Hilda Enoch has had her finger in more than a few pies during her nearly 40 years in Lawrence.
At various times, she's been an advocate for the living wage, public transportation, day care for working families, elder care, recycling, the homeless and many more issues. Plus she's been an inveterate writer of letters to the editor.
And she's not done yet.
"I think I was raised that you're part of a community, and you give to it," said Enoch, 66. "I had a good father and he had a hard time sleeping if there was injustice.
"Since there's injustice everywhere, he passed it on to me."
As a result of her efforts, the League of Women Voters of Lawrence-Douglas County awarded her the Helen Fluker Distinguished Citizen Award in February.
The award recognizes a Douglas County resident whose efforts have helped improve government.
"Hilda demonstrates a willingness to help educate her fellow citizens, always with the goal of encouraging participation in the democratic process," said Eileen Larson, chair of the League's selection committee.
Enoch accepted the award with modesty.
"It's never an individual thing," she said.
"I've never been on anything that's worked where I've been just one person. If I have any talent at all, it's getting people involved.
"It was always a group adventure."
A long-time mission
Enoch arrived in Lawrence with her husband, Jacob, 37 years ago. It didn't take her long to go to work.
"When we came to Lawrence, there was no day care for low-income families," she said.
Working with other volunteers, Enoch helped start Children's Hour, a program that eventually was incorporated into Lawrence's Head Start program.
"It became much more than any of us who were volunteering could've imagined," she said.
The family left Lawrence for a semester in the late 1960s to help set up a university in Venezuela. That experience planted the seed for the next project.
Enoch didn't know Spanish well, but neighbors were helpful and a Venezuelan girl lived with the family.
"We thought it was a great way to learn Spanish," Enoch said.
"But it turned out she was illiterate. So I had to teach her to read in Spanish."
"That was a real accomplishment," she said.
Upon her return to Lawrence, Enoch banded together with other women who had been to Venezuela Mavis Wiseman, Georgiana Torres and Mimi Montgomery and created Small World. The program was designed to educate the wives and children of foreign nationals attending Kansas University.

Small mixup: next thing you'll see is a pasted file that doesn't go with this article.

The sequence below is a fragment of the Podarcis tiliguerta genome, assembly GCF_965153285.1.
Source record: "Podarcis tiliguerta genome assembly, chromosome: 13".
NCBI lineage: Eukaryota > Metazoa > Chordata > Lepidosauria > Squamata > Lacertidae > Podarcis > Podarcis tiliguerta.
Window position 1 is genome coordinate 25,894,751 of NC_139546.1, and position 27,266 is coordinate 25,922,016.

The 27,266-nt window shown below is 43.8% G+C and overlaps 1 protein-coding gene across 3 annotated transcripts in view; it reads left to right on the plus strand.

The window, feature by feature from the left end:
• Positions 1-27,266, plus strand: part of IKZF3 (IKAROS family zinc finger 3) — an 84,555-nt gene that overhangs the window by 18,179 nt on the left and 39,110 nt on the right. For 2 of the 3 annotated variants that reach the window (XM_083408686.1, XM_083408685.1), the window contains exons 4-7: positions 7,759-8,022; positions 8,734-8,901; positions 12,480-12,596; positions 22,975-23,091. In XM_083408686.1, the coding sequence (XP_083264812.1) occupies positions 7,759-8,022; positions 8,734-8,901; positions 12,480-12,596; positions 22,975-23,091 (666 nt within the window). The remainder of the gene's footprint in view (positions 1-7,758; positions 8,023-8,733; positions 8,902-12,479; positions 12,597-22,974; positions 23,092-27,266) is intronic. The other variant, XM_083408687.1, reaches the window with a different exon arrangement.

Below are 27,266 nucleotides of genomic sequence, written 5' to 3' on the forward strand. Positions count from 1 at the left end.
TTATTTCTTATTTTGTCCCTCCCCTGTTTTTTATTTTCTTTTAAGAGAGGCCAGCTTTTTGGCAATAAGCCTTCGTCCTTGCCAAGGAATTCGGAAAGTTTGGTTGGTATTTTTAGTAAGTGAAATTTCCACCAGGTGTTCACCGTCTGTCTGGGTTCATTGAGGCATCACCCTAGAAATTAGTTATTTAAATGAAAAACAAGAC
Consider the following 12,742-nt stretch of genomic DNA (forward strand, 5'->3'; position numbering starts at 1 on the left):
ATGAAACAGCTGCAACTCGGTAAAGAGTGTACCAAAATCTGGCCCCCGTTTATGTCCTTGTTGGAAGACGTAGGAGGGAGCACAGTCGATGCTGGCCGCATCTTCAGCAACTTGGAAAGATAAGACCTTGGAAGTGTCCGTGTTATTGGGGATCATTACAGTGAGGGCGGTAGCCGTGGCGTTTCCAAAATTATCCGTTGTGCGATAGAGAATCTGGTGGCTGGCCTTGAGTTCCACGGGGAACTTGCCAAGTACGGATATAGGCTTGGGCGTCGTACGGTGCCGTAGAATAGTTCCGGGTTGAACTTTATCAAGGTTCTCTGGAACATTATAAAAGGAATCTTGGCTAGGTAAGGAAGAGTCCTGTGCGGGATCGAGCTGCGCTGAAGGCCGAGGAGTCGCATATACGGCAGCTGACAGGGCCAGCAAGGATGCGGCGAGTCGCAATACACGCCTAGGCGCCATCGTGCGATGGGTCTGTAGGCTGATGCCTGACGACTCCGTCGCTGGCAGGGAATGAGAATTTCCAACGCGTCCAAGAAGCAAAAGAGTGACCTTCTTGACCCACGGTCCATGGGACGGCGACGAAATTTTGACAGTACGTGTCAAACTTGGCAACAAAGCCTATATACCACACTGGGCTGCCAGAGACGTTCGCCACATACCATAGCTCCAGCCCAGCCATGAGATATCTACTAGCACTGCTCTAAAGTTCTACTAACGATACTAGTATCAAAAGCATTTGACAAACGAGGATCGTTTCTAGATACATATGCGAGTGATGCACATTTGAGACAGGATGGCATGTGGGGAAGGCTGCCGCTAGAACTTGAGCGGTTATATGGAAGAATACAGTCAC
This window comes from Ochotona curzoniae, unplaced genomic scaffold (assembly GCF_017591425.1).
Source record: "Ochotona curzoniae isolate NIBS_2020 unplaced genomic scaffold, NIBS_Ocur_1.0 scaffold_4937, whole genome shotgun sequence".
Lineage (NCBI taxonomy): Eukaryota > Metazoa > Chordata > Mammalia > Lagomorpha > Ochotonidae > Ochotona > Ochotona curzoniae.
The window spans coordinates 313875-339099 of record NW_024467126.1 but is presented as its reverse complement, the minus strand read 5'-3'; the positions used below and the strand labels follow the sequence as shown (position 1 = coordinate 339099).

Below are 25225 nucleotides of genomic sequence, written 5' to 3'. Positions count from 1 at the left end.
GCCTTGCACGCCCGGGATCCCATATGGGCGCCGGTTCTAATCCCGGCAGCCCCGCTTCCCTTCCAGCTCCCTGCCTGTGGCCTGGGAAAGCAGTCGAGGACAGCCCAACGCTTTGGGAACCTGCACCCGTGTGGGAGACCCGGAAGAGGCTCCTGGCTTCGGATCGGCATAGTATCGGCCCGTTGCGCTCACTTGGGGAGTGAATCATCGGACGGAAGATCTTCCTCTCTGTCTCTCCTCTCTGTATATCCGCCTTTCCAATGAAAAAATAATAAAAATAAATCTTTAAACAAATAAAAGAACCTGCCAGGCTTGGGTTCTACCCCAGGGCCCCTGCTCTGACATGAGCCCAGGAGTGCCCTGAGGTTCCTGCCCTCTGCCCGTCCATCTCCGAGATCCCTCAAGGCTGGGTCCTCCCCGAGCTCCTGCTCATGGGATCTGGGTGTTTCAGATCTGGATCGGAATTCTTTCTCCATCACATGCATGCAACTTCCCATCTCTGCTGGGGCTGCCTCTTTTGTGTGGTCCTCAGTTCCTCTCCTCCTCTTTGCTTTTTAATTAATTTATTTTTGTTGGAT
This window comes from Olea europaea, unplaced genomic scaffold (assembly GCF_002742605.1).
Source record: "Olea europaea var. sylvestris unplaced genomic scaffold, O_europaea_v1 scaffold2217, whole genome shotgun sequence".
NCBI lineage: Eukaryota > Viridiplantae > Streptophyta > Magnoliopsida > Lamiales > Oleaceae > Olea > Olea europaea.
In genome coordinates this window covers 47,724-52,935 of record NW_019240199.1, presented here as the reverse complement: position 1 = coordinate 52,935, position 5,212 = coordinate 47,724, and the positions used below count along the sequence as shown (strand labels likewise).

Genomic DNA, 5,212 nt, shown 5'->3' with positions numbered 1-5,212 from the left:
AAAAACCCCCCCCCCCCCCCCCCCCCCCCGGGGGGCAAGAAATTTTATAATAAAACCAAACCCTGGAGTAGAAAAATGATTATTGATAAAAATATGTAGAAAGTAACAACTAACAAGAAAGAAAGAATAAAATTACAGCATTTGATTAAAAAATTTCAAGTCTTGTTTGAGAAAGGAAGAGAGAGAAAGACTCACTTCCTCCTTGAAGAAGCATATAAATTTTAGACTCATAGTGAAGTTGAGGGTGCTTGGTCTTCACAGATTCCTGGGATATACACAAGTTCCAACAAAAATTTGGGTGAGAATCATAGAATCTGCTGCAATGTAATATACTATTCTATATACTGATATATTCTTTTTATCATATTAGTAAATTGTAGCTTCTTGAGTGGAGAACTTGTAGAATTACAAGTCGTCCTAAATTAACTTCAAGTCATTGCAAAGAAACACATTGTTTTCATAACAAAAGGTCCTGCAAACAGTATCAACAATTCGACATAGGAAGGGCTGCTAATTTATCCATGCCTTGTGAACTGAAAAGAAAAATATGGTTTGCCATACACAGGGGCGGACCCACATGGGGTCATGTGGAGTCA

The program continues today, offering language classes and cultural exchanges. Enoch said the women were inspired by the welcome they received in Venezuela.
"When we came back, we wanted to do the same thing make these women feel a part of it all," Enoch said. "I think there are women from 40 countries there."
Enoch is most proud of how the program has helped empower its participants.
One Libyan woman blossomed during her time there, Enoch said.
"When she graduated, she said, 'I've learned we're just a bunch of women and we can do this in our own country,'" Enoch said.
During the years, Enoch also was a member of Habitat for Humanity, Mother To Mother of Douglas County, the Lawrence Partnership for Children and Youth Neighborhoods Action Group, the Kaw Valley Chapter of the Older Women's League and others.
These days, she is active in both the Coalition for Homeless Concerns and the Kaw Valley Living Wage Alliance.
She says she would like to see Douglas County offer a "continuum of care" so that all residents, regardless of their race and socio-economic status, can get the help they need to be successful and live a dignified life.
After so many years, why does she keep at it?
"Well, we've had some successes. We've got public transportation. We've got pre-schools."
She paused. "My problem is, I can't not do this."